Cocaine self-administration in male and female rats perinatally exposed to PCBs: Evaluating drug use in an animal model of environmental contaminant exposure


Polychlorinated biphenyls (PCBs) are ubiquitous environmental toxicants known to adversely impact human health. Ortho-substituted PCBs affect the nervous system, including the brain dopaminergic system. The reinforcing effects of psychostimulants are typically modulated via the dopaminergic system, so this study used a preclinical (i.e., rodent) model to evaluate whether developmental contaminant exposure altered intravenous self-administration (IV SA) for the psychostimulant cocaine. Long-Evans rats were perinatally exposed to 6 or 3 mg/kg/day of PCBs throughout gestation and lactation and compared with nonexposed controls. Rats were trained to lever press for a food reinforcer in an operant chamber under a fixed-ratio 5 (FR5) schedule and later underwent jugular catheterization. Food reinforcers were switched for infusions of 250 μg of cocaine, but the response requirement to earn the reinforcer remained. Active lever presses and infusions were higher in males during response acquisition and maintenance. The same sex effect was observed during later sessions which evaluated responding for cocaine doses ranging from 31.25-500 μg. PCB-exposed males (not females) exhibited an increase in cocaine infusions (with a similar trend in active lever presses) during acquisition, but no PCB-related differences were observed during maintenance, examination of the cocaine dose-response relationship, or progressive ratio (PR) sessions. Overall, these results indicated perinatal PCB exposure enhanced early cocaine drug-seeking in this preclinical model of developmental contaminant exposure (particularly the males), but no differences were seen during later cocaine SA sessions. As such, additional questions regarding substance abuse proclivity may be warranted in epidemiological studies evaluating environmental contaminant exposures.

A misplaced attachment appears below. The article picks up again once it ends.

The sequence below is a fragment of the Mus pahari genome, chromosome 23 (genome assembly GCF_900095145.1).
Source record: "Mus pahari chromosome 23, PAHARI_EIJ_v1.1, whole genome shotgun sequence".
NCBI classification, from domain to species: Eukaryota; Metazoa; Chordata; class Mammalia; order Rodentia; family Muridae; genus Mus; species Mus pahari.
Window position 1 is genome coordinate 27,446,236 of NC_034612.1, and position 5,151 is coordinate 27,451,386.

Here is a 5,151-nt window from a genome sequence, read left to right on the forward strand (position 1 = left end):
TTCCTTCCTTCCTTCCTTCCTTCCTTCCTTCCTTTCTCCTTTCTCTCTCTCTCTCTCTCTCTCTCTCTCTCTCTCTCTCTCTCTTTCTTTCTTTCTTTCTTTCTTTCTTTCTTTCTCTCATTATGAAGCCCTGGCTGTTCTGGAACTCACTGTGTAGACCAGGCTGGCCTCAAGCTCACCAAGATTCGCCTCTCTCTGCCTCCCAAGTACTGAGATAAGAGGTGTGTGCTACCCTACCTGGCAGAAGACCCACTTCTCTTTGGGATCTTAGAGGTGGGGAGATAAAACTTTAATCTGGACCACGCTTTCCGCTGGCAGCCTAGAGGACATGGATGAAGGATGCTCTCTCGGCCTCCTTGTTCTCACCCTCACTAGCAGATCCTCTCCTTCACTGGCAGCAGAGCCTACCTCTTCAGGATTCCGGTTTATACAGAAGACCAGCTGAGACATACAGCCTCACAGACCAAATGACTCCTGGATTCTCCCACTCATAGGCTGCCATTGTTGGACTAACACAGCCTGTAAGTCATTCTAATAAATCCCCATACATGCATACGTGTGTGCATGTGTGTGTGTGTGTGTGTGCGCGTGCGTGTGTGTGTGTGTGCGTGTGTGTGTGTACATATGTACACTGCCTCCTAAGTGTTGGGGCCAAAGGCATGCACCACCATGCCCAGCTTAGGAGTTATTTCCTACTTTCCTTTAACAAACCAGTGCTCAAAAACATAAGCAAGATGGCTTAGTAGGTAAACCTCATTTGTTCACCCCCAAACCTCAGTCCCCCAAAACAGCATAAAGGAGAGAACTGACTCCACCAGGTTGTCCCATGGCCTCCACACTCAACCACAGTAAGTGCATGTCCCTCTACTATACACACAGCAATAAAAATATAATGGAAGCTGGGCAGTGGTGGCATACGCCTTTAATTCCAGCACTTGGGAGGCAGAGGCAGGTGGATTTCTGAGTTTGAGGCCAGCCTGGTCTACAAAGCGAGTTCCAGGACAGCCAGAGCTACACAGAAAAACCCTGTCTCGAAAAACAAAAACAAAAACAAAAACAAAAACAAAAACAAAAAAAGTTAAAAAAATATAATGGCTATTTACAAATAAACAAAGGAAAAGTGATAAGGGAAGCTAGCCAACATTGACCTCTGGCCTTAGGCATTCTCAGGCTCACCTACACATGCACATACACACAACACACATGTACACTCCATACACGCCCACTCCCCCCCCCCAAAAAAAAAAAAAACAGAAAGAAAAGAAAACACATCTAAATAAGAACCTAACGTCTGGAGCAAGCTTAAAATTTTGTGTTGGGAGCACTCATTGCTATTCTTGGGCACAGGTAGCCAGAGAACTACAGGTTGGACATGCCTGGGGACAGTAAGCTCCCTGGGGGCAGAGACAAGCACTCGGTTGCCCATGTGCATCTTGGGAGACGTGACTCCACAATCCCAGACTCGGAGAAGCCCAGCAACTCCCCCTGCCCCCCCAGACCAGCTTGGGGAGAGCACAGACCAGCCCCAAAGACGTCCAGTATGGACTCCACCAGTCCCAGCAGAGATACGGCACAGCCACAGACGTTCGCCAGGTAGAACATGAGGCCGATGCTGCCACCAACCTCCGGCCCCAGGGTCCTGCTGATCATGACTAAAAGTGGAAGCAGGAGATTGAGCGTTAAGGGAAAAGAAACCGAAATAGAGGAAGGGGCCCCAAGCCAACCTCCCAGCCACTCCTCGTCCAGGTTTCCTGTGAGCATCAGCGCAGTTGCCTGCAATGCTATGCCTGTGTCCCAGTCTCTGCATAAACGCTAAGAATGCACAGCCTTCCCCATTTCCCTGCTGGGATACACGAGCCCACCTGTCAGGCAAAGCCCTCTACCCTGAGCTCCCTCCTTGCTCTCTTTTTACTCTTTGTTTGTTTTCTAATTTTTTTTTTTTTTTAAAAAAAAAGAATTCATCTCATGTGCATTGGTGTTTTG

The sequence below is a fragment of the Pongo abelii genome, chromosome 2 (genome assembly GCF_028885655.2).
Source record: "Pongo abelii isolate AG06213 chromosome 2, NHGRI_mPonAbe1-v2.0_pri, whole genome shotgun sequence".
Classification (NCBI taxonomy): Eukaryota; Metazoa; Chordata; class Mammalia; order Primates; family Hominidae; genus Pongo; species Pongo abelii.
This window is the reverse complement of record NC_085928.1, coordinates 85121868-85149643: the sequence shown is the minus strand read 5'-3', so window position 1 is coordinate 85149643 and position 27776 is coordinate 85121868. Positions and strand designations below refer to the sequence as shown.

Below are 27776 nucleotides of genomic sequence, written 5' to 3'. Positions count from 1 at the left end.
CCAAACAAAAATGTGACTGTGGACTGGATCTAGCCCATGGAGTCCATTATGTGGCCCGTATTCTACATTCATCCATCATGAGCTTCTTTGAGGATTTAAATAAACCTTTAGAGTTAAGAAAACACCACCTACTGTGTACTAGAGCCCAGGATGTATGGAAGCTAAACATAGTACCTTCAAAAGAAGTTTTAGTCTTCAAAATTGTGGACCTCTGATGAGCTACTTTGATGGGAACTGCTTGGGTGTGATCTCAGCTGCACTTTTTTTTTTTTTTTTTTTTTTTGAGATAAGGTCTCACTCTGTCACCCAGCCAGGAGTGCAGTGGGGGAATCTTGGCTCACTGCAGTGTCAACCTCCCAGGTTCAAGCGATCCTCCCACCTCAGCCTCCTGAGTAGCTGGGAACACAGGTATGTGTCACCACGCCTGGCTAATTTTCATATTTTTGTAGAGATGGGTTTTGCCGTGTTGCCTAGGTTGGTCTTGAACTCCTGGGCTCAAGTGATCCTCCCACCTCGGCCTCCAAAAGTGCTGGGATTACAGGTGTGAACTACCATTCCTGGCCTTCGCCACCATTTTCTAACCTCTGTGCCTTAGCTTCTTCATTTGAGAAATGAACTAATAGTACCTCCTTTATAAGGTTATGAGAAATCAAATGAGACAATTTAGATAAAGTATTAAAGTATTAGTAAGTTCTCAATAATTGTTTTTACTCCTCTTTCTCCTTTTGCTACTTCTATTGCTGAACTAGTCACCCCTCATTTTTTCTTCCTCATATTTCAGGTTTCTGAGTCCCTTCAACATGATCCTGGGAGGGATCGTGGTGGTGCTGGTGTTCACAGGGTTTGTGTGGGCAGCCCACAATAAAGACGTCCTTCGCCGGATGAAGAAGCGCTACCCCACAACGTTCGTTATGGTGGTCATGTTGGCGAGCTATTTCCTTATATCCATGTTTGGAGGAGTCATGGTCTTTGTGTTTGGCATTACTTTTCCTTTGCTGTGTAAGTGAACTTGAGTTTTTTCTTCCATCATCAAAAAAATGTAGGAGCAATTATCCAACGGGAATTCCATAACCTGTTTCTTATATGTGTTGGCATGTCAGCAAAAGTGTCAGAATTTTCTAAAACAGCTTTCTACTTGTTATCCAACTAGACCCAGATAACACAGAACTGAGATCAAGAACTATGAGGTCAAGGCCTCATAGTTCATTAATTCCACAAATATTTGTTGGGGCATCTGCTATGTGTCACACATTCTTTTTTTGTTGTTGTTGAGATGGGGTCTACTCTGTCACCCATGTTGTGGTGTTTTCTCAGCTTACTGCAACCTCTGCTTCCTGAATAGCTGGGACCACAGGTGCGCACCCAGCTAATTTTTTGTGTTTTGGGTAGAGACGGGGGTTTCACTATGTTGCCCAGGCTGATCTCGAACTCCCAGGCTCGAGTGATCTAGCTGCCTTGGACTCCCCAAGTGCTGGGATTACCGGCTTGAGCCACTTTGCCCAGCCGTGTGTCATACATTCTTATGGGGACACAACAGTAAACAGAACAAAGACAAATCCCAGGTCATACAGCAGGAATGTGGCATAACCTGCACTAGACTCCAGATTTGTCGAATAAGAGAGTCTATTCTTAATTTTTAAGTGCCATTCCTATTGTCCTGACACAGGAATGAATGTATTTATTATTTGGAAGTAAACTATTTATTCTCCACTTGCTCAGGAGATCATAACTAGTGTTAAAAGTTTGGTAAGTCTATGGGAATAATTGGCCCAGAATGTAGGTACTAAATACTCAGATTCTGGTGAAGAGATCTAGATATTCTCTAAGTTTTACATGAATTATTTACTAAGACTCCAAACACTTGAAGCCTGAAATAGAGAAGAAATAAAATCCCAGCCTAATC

Publication Title

Experimental and Clinical Psychopharmacology